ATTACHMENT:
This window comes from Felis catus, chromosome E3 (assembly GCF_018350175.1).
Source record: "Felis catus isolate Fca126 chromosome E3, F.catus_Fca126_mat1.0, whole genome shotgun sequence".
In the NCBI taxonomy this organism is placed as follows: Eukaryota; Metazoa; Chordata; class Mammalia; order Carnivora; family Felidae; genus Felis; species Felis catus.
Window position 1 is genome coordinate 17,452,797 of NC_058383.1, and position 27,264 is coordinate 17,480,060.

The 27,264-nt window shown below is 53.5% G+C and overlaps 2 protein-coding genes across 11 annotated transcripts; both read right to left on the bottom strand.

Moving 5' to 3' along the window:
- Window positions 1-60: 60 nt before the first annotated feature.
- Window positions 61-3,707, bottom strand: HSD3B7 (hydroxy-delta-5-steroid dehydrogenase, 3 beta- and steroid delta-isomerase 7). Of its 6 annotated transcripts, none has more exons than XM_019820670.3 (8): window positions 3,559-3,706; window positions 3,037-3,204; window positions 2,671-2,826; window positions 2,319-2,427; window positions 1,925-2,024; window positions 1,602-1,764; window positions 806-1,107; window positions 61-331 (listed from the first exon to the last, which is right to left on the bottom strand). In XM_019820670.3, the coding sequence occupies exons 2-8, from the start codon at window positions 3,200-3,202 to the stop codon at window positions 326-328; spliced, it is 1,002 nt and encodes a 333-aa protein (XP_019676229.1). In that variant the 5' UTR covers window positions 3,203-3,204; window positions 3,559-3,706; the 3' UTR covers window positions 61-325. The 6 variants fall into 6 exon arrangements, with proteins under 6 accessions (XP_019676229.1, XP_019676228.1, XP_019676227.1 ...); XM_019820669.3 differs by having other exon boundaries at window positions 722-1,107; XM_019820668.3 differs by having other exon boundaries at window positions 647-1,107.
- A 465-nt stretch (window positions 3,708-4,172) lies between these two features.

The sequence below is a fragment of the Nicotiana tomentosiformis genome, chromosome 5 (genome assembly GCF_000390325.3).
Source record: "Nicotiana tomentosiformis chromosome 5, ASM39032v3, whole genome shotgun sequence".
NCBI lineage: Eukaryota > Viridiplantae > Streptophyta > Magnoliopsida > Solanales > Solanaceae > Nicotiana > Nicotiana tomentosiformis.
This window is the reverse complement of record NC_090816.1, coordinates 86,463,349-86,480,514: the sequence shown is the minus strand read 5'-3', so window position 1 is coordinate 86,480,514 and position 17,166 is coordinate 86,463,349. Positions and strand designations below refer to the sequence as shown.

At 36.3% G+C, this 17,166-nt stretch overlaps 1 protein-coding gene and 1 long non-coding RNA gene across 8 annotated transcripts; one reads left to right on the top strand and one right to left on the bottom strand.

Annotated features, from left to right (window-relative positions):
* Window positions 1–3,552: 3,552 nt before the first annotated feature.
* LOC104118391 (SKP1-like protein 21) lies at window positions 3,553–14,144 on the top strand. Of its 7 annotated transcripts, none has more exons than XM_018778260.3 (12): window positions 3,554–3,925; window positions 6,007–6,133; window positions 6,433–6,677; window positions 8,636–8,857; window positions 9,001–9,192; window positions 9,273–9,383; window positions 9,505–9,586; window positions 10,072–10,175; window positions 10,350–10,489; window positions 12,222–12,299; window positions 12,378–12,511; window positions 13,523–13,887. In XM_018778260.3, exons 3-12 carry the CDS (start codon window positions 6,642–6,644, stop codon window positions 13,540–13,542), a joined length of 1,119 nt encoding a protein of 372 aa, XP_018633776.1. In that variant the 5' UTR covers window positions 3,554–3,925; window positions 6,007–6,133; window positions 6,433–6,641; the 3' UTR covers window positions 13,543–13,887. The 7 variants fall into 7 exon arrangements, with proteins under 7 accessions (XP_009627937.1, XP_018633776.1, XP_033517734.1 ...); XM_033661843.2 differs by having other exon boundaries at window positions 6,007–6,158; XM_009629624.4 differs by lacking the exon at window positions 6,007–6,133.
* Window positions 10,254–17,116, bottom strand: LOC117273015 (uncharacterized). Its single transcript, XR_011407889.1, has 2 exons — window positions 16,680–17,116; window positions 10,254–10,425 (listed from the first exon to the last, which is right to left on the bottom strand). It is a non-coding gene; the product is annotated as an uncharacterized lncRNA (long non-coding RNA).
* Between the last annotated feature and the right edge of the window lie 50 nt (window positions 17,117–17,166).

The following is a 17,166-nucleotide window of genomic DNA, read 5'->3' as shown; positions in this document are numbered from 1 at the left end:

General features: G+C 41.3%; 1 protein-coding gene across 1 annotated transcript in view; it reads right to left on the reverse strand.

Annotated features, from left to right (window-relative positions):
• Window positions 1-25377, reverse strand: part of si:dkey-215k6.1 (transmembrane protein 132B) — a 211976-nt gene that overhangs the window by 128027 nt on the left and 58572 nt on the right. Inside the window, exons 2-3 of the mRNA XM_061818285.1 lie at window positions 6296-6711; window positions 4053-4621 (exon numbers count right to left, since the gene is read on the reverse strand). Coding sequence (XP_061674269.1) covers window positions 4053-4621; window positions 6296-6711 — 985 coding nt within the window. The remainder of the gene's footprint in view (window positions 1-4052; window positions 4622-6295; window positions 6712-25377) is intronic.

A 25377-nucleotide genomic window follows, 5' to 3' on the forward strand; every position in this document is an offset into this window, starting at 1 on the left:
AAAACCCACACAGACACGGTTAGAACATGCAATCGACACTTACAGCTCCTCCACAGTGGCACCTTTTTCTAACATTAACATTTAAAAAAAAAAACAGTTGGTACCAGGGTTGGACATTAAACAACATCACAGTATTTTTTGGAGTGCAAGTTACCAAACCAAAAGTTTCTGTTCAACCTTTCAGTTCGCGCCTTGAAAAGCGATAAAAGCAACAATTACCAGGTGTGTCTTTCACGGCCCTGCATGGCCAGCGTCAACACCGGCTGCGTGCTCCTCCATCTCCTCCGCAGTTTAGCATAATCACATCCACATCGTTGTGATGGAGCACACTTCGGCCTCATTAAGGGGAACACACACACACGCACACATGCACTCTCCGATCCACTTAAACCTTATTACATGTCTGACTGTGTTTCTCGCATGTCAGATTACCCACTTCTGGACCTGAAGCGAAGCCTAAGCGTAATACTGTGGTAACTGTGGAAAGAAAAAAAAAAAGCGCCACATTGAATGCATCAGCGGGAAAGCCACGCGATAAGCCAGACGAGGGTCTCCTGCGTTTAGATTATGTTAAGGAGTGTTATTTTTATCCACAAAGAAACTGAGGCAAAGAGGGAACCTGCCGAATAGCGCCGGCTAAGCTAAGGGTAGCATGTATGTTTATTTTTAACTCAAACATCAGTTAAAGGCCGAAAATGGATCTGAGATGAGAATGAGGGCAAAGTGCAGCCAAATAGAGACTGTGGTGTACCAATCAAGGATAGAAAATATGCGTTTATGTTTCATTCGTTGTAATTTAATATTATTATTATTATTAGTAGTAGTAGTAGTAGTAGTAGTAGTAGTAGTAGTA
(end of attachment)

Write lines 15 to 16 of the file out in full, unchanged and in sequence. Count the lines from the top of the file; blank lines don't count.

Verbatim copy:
Annotated features, from left to right (window-relative positions):
* Window positions 1–3,552: 3,552 nt before the first annotated feature.